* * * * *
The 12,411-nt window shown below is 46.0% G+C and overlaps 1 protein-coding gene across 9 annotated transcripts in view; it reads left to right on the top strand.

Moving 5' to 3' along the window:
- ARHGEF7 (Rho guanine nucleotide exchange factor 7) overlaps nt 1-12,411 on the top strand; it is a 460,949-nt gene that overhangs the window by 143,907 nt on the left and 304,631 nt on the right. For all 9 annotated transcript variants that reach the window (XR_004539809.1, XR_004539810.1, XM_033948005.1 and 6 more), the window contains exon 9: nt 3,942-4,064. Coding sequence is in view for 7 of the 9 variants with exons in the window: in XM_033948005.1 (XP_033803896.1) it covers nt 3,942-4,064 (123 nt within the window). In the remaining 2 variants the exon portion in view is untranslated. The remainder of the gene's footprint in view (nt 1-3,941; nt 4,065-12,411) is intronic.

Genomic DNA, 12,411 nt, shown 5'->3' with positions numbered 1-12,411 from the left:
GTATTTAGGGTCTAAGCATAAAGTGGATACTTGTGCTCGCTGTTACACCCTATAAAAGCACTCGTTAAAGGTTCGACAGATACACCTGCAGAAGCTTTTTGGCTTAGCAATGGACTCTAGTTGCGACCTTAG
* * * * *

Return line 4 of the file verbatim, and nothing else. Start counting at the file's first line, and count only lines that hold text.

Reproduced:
Genomic DNA, 12,411 nt, shown 5'->3' with positions numbered 1-12,411 from the left: